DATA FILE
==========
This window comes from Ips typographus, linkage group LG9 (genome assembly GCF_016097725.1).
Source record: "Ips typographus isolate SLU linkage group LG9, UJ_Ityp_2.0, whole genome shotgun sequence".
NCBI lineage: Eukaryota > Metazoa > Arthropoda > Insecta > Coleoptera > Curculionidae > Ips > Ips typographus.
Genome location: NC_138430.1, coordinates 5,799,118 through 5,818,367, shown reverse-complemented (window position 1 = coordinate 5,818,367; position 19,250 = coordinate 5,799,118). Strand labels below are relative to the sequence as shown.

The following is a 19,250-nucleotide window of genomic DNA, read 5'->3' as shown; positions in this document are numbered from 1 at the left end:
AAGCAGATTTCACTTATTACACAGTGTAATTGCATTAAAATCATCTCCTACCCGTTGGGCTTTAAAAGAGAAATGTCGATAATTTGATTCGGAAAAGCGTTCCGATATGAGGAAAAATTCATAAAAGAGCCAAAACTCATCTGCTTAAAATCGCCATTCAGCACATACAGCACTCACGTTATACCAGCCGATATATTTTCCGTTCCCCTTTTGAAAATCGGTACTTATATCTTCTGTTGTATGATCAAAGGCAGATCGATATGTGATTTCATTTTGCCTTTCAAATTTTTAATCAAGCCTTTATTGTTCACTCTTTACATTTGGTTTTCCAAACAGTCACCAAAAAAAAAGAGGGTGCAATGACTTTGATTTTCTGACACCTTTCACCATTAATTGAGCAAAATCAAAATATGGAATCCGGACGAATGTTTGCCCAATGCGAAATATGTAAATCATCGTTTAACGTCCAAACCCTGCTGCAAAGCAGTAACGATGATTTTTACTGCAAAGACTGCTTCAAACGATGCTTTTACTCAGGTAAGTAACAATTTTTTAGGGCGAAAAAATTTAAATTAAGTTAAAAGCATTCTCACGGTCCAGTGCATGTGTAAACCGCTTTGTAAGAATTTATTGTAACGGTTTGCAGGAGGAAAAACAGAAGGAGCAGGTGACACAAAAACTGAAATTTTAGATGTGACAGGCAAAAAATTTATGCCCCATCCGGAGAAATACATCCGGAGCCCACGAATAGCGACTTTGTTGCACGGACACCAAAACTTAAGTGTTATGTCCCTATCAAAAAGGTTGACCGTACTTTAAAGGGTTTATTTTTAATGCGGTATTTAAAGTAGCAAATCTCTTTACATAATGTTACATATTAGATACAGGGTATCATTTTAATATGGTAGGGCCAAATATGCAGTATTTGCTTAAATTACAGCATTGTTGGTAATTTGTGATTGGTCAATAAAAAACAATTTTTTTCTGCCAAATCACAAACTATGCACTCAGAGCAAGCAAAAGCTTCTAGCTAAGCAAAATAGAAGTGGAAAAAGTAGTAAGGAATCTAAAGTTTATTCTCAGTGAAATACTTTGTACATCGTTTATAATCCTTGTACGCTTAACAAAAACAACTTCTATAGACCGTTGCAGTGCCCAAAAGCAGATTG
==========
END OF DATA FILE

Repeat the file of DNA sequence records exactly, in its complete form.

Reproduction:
This window comes from Ips typographus, linkage group LG9 (genome assembly GCF_016097725.1).
Source record: "Ips typographus isolate SLU linkage group LG9, UJ_Ityp_2.0, whole genome shotgun sequence".
NCBI lineage: Eukaryota > Metazoa > Arthropoda > Insecta > Coleoptera > Curculionidae > Ips > Ips typographus.
Genome location: NC_138430.1, coordinates 5,799,118 through 5,818,367, shown reverse-complemented (window position 1 = coordinate 5,818,367; position 19,250 = coordinate 5,799,118). Strand labels below are relative to the sequence as shown.

The following is a 19,250-nucleotide window of genomic DNA, read 5'->3' as shown; positions in this document are numbered from 1 at the left end:
AAGCAGATTTCACTTATTACACAGTGTAATTGCATTAAAATCATCTCCTACCCGTTGGGCTTTAAAAGAGAAATGTCGATAATTTGATTCGGAAAAGCGTTCCGATATGAGGAAAAATTCATAAAAGAGCCAAAACTCATCTGCTTAAAATCGCCATTCAGCACATACAGCACTCACGTTATACCAGCCGATATATTTTCCGTTCCCCTTTTGAAAATCGGTACTTATATCTTCTGTTGTATGATCAAAGGCAGATCGATATGTGATTTCATTTTGCCTTTCAAATTTTTAATCAAGCCTTTATTGTTCACTCTTTACATTTGGTTTTCCAAACAGTCACCAAAAAAAAAGAGGGTGCAATGACTTTGATTTTCTGACACCTTTCACCATTAATTGAGCAAAATCAAAATATGGAATCCGGACGAATGTTTGCCCAATGCGAAATATGTAAATCATCGTTTAACGTCCAAACCCTGCTGCAAAGCAGTAACGATGATTTTTACTGCAAAGACTGCTTCAAACGATGCTTTTACTCAGGTAAGTAACAATTTTTTAGGGCGAAAAAATTTAAATTAAGTTAAAAGCATTCTCACGGTCCAGTGCATGTGTAAACCGCTTTGTAAGAATTTATTGTAACGGTTTGCAGGAGGAAAAACAGAAGGAGCAGGTGACACAAAAACTGAAATTTTAGATGTGACAGGCAAAAAATTTATGCCCCATCCGGAGAAATACATCCGGAGCCCACGAATAGCGACTTTGTTGCACGGACACCAAAACTTAAGTGTTATGTCCCTATCAAAAAGGTTGACCGTACTTTAAAGGGTTTATTTTTAATGCGGTATTTAAAGTAGCAAATCTCTTTACATAATGTTACATATTAGATACAGGGTATCATTTTAATATGGTAGGGCCAAATATGCAGTATTTGCTTAAATTACAGCATTGTTGGTAATTTGTGATTGGTCAATAAAAAACAATTTTTTTCTGCCAAATCACAAACTATGCACTCAGAGCAAGCAAAAGCTTCTAGCTAAGCAAAATAGAAGTGGAAAAAGTAGTAAGGAATCTAAAGTTTATTCTCAGTGAAATACTTTGTACATCGTTTATAATCCTTGTACGCTTAACAAAAACAACTTCTATAGACCGTTGCAGTGCCCAAAAGCAGATTG